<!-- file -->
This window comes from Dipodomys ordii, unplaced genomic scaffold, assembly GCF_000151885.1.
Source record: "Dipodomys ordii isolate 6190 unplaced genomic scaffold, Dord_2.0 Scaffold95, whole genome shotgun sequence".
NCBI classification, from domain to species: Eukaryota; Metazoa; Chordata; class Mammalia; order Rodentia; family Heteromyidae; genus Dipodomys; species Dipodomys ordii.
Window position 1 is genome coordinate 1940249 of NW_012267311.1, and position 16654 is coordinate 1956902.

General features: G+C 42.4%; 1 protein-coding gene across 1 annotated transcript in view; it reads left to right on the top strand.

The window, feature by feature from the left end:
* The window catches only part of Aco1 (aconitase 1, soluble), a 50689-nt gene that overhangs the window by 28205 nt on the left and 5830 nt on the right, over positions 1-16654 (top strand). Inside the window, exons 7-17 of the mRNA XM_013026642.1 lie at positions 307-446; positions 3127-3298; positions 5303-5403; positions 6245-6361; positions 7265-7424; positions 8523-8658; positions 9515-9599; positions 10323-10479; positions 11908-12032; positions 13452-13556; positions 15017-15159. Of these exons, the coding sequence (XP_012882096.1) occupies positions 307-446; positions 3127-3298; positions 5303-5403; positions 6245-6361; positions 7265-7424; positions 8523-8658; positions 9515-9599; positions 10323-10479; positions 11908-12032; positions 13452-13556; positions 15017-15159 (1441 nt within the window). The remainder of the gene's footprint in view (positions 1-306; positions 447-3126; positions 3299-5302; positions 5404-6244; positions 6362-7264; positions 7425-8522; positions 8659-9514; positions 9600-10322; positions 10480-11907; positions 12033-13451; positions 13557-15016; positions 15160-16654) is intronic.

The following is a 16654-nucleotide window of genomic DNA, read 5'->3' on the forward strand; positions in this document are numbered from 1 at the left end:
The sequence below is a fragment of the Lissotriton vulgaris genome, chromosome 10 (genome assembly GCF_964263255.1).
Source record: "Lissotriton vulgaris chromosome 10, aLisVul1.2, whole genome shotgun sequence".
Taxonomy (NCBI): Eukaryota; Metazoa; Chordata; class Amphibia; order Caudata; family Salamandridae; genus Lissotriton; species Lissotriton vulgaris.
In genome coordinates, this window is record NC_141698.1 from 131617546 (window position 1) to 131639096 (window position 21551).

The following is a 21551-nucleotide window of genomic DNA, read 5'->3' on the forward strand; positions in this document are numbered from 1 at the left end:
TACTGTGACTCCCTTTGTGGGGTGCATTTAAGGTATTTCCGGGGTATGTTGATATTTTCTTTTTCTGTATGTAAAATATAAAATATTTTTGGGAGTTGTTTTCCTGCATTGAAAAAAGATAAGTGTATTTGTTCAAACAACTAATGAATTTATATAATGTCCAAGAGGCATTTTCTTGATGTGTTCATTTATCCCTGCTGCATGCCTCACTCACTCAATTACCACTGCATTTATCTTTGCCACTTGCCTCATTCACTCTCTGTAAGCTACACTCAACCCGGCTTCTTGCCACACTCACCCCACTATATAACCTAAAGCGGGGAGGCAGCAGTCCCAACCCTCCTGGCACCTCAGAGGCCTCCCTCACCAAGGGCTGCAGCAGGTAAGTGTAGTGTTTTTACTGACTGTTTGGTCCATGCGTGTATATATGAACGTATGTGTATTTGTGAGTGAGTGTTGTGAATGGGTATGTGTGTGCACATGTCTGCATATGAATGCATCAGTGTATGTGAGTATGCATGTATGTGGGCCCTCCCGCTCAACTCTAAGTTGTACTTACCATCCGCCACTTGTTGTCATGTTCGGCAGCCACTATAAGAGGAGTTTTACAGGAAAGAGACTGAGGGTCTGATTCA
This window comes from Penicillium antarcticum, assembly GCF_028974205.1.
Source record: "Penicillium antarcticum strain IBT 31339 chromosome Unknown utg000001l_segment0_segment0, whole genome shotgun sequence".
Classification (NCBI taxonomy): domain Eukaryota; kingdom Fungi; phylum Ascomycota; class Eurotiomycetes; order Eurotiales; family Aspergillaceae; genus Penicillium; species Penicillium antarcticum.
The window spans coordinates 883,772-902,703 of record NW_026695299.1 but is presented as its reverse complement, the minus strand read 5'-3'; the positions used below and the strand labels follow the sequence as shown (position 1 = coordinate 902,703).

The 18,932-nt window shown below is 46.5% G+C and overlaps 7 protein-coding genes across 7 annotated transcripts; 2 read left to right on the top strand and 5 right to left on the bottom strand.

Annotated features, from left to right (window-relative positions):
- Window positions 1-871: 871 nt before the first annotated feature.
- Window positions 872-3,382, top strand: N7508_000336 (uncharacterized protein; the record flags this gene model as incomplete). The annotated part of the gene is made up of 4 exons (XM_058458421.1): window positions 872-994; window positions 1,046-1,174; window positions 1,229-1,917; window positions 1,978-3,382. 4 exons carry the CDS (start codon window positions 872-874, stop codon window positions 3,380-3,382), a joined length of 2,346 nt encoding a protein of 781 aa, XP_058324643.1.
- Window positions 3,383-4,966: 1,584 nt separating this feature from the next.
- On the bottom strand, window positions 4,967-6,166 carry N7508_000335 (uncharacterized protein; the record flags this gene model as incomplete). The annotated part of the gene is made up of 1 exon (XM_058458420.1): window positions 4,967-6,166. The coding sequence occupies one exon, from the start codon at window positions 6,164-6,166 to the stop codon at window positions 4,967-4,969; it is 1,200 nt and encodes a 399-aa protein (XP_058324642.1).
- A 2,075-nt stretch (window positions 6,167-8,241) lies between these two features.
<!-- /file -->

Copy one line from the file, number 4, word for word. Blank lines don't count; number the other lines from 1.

Window position 1 is genome coordinate 1940249 of NW_012267311.1, and position 16654 is coordinate 1956902.